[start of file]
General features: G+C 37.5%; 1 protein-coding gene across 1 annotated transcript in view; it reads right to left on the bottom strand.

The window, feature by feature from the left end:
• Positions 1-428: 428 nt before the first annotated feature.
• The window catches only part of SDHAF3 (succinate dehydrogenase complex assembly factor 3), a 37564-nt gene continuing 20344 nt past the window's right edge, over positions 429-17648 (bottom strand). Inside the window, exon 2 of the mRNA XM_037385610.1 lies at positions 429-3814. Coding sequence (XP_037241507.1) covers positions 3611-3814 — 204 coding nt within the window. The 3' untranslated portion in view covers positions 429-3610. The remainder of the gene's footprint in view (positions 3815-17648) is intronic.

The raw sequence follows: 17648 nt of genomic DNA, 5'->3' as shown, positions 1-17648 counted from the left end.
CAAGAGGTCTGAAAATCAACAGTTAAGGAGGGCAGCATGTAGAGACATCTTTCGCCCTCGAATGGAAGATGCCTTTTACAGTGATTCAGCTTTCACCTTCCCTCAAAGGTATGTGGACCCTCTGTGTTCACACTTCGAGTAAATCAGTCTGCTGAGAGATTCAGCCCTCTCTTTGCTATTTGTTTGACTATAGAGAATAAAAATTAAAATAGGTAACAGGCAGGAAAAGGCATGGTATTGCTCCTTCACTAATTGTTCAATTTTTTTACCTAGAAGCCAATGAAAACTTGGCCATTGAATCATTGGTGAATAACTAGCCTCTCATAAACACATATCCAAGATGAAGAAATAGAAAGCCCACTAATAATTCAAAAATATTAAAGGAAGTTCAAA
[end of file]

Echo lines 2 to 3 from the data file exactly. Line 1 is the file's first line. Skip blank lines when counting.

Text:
The window, feature by feature from the left end:
• Positions 1-428: 428 nt before the first annotated feature.